AUGUSTA (AP) – The two northernmost campuses of Maine’s technical college system will get a jump Tuesday on the other five when the system celebrates its transformation to the nation’s 46th community college network.

“It’s the dawning of a new era,” said Brian Hamel, chairman of the Maine Technical College System, who planned to join administrators of Presque Isle’s Northern Maine Technical College as they ride a chairlift to the top of Mars Hill in time to watch the sun rise at 4:42 a.m.

Hamel said Mars Hill is reputed to be the first spot in Maine to be touched by the morning light at this time of year.

Not to be outdone, officials at Calais’ Washington County Technical College will sail the 36-foot lobster-style boat used at its marine technology center in Eastport to the international boundary near Campobello Island, New Brunswick, where the sun rises a few minutes earlier than on the mainland.

“We want to be sure to be the first to greet the sun,” said Bill Flahive, the school’s president. Aboard the boat will be a banner with the new name, Washington County Community College.

Later in the day, each of the seven campuses hosts a celebration of the birth of the new system, Hamel said. At Southern Maine Technical College in South Portland, for example, the festivities were taking place on land, air and sea as the Portland fireboat sprays plumes of water and a plane flying overhead tows a banner with the name Southern Maine Community College.

“People are getting into it,” said Alice Kirkpatrick, spokeswoman for the college system. “It’s been a lot of work to get here and it’s good news for Maine. So every now and then you have to stop and celebrate.”

It appears that the name change already is starting to pay off. Applications for enrollment at the schools are up from last year, college system president John Fitzsimmons said.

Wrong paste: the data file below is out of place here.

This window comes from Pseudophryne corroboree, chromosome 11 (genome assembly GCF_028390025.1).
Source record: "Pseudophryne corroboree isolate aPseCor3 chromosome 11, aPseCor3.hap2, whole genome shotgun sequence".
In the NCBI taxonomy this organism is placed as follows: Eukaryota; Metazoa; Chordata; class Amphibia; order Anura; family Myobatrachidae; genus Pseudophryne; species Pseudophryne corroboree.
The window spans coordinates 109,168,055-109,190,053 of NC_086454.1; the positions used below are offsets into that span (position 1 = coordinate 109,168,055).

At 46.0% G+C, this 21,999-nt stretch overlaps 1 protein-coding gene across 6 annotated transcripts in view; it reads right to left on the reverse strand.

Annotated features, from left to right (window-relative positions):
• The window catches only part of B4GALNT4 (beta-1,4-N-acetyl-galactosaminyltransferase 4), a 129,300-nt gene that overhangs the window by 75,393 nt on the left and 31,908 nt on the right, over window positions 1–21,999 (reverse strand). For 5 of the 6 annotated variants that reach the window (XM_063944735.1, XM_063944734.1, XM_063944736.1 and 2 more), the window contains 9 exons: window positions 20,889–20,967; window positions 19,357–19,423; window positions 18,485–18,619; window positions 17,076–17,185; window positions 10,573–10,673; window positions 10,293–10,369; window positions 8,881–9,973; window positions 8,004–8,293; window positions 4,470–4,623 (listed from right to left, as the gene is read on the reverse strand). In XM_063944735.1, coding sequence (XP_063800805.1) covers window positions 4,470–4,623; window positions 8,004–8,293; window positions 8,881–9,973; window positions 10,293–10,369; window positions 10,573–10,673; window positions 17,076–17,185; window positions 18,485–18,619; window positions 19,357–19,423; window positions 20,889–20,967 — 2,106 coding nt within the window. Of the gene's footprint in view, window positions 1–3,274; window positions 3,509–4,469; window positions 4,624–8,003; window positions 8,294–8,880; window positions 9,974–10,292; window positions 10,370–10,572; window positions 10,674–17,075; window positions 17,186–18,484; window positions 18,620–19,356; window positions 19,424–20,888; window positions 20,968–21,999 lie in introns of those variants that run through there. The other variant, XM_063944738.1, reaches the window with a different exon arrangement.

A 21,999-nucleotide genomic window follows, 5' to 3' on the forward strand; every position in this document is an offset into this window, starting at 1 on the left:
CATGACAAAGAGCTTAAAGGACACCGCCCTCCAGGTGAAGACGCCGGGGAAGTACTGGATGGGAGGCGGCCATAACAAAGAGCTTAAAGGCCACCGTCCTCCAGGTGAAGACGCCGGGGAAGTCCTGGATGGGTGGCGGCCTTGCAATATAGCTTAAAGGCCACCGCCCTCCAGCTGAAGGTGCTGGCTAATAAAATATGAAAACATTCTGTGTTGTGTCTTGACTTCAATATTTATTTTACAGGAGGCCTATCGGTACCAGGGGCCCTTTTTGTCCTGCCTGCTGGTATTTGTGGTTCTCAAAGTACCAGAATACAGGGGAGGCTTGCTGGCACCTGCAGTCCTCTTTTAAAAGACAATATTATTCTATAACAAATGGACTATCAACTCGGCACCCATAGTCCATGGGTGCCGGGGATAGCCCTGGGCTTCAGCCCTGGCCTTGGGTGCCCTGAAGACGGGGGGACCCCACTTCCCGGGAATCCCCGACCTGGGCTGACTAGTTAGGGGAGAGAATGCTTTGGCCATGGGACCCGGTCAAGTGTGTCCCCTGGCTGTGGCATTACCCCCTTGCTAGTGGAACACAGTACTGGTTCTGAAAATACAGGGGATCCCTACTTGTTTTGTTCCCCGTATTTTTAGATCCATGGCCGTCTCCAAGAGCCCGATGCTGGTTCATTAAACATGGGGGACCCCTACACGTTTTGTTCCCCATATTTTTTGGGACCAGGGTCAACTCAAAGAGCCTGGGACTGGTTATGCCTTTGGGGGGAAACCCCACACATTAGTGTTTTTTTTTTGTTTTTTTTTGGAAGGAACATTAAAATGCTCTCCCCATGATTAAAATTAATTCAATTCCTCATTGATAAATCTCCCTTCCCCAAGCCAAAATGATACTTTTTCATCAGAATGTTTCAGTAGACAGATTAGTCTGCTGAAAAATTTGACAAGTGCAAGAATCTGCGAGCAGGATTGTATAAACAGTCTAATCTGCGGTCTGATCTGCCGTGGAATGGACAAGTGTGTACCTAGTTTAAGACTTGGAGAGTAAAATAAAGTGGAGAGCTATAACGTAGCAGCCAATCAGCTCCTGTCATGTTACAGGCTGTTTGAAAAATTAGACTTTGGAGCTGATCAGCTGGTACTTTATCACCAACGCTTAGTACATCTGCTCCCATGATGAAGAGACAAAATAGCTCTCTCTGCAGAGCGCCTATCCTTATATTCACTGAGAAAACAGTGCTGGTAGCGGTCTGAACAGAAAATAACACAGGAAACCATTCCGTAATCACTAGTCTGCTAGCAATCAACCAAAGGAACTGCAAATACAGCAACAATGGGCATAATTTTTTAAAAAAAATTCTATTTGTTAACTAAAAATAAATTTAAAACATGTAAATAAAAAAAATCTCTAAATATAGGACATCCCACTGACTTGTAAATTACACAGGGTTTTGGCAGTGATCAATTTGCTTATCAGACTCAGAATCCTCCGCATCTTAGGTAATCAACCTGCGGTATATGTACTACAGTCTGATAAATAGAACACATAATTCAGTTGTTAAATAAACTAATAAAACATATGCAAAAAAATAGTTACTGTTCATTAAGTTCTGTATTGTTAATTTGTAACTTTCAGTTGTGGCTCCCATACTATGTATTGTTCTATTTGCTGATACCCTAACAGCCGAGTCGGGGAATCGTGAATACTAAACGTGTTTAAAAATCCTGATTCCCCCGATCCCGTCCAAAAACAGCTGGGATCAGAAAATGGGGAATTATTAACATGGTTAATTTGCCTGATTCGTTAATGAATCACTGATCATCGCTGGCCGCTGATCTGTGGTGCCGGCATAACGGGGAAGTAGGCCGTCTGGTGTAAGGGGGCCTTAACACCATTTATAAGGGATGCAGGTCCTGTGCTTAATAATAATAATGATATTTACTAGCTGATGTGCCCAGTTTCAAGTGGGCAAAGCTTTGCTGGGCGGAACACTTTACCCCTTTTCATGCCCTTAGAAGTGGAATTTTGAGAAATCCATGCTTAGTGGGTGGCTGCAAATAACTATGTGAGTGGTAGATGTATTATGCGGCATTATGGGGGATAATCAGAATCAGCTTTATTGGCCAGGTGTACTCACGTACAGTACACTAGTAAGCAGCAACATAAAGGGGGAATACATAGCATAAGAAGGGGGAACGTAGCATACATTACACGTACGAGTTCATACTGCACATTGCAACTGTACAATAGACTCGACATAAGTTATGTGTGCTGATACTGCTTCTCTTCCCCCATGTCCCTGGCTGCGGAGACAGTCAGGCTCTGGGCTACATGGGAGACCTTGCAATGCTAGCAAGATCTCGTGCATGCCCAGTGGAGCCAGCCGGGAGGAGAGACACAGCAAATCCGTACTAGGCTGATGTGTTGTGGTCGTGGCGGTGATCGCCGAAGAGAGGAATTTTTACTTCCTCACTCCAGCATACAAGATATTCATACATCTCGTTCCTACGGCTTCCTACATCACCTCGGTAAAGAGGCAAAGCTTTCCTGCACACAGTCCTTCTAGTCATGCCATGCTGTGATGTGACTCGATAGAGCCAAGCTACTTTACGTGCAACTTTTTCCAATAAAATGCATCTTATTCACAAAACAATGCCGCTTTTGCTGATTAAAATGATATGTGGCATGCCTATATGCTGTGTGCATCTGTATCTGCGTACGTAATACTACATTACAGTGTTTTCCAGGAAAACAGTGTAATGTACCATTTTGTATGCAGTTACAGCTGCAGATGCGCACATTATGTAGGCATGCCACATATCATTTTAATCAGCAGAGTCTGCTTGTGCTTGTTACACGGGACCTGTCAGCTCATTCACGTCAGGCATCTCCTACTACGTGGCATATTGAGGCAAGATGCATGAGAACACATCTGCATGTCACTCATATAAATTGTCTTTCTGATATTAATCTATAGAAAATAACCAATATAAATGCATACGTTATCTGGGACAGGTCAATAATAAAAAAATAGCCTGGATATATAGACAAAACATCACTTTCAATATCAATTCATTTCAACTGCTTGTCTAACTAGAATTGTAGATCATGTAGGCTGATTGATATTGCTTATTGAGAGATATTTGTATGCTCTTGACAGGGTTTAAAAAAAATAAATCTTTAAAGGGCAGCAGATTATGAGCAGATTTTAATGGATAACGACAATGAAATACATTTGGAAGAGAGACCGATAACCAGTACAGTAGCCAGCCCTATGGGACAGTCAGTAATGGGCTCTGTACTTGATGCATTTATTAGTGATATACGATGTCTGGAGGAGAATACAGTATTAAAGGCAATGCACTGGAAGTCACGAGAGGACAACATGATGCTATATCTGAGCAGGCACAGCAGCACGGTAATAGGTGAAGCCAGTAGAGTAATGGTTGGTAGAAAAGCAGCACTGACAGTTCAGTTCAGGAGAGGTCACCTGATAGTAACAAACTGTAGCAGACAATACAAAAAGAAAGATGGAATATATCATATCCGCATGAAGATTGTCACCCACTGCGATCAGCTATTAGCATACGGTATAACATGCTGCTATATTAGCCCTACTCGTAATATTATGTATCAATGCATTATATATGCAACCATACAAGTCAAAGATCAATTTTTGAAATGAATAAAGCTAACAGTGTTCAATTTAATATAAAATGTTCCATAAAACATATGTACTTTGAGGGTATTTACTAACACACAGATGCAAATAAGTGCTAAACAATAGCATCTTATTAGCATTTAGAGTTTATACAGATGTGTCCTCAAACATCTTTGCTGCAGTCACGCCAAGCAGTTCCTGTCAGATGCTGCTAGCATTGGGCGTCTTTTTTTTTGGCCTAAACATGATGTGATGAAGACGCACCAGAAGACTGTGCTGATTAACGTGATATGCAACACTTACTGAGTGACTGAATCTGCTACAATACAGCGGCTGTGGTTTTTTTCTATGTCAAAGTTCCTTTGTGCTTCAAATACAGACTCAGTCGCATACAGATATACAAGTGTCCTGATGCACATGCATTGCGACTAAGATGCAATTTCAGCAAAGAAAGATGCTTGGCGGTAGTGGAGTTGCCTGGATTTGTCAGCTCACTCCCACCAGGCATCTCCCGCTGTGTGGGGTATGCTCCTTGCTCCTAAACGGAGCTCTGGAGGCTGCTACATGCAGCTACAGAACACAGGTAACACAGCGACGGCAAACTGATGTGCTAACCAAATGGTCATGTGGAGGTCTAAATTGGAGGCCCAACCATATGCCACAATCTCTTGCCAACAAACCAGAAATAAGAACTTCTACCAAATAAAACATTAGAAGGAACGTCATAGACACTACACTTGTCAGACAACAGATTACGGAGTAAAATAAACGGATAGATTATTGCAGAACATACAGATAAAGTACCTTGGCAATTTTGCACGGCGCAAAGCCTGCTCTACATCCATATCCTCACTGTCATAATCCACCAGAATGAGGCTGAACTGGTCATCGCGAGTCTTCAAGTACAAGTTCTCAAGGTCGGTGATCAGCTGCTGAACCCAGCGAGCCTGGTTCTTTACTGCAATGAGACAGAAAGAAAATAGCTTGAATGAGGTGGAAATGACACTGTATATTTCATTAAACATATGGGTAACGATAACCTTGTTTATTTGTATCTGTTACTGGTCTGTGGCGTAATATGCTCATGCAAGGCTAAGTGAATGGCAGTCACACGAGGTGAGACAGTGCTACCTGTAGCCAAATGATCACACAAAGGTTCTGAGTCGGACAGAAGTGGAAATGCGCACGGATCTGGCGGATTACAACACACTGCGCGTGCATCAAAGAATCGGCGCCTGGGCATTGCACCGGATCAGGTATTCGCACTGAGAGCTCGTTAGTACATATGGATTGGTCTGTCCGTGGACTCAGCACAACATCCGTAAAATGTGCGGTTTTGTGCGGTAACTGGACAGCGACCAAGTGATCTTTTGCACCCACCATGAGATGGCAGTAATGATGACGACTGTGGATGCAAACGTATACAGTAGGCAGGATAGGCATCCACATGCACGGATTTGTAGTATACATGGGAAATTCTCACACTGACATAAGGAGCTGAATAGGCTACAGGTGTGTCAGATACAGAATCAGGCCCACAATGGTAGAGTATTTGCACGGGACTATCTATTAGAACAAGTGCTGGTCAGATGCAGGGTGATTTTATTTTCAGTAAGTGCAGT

“Last year we had record enrollment, and this fall it looks like there will be a double-digit increase across the system,” he said.

By 2010, the colleges hope to enroll 11,000 students, up from 7,500 in 2002. The changes are part of an overall focus on higher education in a state where most students graduate from high school, but few go on to college.

Statistics show only 7 percent of recent high school graduates in Maine enroll in the state’s public two-year colleges, while the national average is 17 percent.

Only 23 percent of Maine residents have bachelor’s degrees, compared to the New England average of about 31 percent.

Maine will join 45 other states that have community colleges. Over time, officials anticipate a number of improvements:

• There will be a stronger emphasis on preparing students to continue their education at four-year colleges.

• Students will be able to enter the college before they select a course of study. Under the technical college system, students had to meet prerequisites to enter a particular program.

• Courses will be added, particularly in the arts and sciences.

Barbara Woodlee, president of the Kennebec Valley Technical College in Fairfield, said the transition has been a long time coming.

“We will see enrollments continue to increase,” she said. “We will have more comprehensive services to offer the community we serve. Ultimately, the region will be better served.”

Gov. John Baldacci and the Legislature earmarked $1 million for the community colleges to spend on the transition over the next two years.

Since the new fiscal year starts on Tuesday, that’s when the college system will have access to that funding.

The money will be used mostly to strengthen academic counseling on each campus, because counselors will be taking a more active role in working with students, Fitzsimmons said.

The colleges began as vocational technical institutes in 1946 and were designed to retrain World War II veterans for civilian jobs.

In 1989, the names were changed to designate them as technical colleges.

Fitzsimmons said the colleges have full accreditation but are changing their accrediting bodies in order to ease the transfer of credits to out-of-state schools.

“As of July 1, you could not tell the difference between Maine, Massachusetts or California community colleges,” he said.

AP-ES-06-30-03 1229EDT

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